Unemployment Under Roth IRA Rules

Your Roth IRA will continue earning even during periods of unemployment.

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The Roth IRA offers a smart way to save for retirement. Although contributions are not tax-deductible as with a traditional IRA, withdrawals are tax-free, once you reach 59 1/2 years of age, and it's been at least five years since the IRA was started. If you are unemployed, whether or not you can add to your IRA may depend on whether your spouse is working. In addition, you can benefit from a useful exception to the early-withdrawal rules.


The rules regarding eligibility for IRA contributions take into account your current employment status. If you are unemployed, you will not be able to contribute unless you are married and your spouse meets specific income requirements.

Earned Income Requirement

IRS rules impose a contribution limit on traditional as well as Roth IRAs. In years 2015 - 2018 that limit, which is a combined maximum for all the IRAs you own, reached $5,500 per year, with an additional "catch-up" contribution of $1,000 allowed for people aged 50 and above.

If you earn less than the contribution limit, then the most you can contribute is your taxable compensation for the year. If you are unemployed and don't earn any compensation, you won't be able to make a contribution to your Roth IRA. The IRS does not count as income unemployment compensation or other public benefits such as Social Security disability and workers' compensation.

Spousal Contributions

Although the rules state you must earn taxable compensation to open or contribute to an IRA, if you are married, your spouse can contribute to an IRA for you, even while you are unemployed, provided there is enough income. However, the amount you can contribute to a Roth phases out at certain income levels.

Even though you may be unemployed, if you are married filing jointly, it's your combined income that will determine the amount you can contribute. The maximum contribution begins to phase out at a modified adjusted gross income greater than or equal to $186,000 , as of 2018. At $196,000 or above of joint income, and you may not contribute to a Roth at all.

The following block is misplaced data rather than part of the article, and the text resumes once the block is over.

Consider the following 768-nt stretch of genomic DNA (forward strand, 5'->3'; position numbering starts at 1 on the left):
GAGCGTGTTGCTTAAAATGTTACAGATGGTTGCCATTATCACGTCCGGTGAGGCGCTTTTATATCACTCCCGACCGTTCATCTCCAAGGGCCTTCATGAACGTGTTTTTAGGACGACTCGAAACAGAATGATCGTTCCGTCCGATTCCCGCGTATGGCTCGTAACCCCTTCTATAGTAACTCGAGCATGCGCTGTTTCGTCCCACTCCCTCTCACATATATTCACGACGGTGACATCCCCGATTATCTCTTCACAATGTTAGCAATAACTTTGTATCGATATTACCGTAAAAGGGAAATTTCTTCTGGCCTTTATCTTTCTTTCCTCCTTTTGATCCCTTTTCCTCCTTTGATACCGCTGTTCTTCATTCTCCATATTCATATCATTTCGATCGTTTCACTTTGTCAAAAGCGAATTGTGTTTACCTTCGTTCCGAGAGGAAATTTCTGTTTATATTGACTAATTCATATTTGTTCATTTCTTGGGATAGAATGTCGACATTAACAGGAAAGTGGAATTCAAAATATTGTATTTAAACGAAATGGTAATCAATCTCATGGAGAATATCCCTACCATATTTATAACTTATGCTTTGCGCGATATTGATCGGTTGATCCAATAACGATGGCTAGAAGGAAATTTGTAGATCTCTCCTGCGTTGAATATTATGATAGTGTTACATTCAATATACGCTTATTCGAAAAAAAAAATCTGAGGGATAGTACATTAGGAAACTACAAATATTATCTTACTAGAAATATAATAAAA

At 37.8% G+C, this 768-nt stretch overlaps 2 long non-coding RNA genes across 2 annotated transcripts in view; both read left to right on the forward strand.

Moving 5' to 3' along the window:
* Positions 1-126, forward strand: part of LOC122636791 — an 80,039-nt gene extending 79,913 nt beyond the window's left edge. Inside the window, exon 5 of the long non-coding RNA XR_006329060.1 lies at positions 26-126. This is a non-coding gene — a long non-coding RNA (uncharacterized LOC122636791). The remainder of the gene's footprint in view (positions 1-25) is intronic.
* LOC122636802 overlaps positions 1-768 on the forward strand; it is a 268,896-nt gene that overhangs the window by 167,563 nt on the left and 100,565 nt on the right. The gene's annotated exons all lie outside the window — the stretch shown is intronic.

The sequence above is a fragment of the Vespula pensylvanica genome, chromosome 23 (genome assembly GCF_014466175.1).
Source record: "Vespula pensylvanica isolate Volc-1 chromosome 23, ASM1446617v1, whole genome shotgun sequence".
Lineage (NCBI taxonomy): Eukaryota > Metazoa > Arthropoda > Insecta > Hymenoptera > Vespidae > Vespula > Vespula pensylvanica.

IRA Conversions

There is no limit on the amount of money you can "rollover" from one IRA account to a new one. However, because the IRS does not allow deductible contributions to a Roth, rolling money from a traditional IRA to a Roth is taxable. You must add the amount converted to your income for the year. This rule makes converting in a low-income year a good option.

If you are unemployed, then the tax rate on any income you generate will probably be lower. In the case of a relatively small IRA conversion, there may be no tax to pay at all on a rollover after deductions, exemptions and credits.

Early Withdrawal Exceptions

An early withdrawal of part or all of your Roth usually incurs a 10 percent penalty. In addition, you may owe taxes on amounts attributable to investment income. The IRS waives the 10 percent penalty if you are unemployed and use the money to pay health insurance premiums for yourself as well as your spouse and dependents.

You must have lost your job – not quit; you must take the withdrawal in the year you receive unemployment compensation for at least 12 weeks or the following year and you can't take the withdrawal more than 60 days after finding new employment.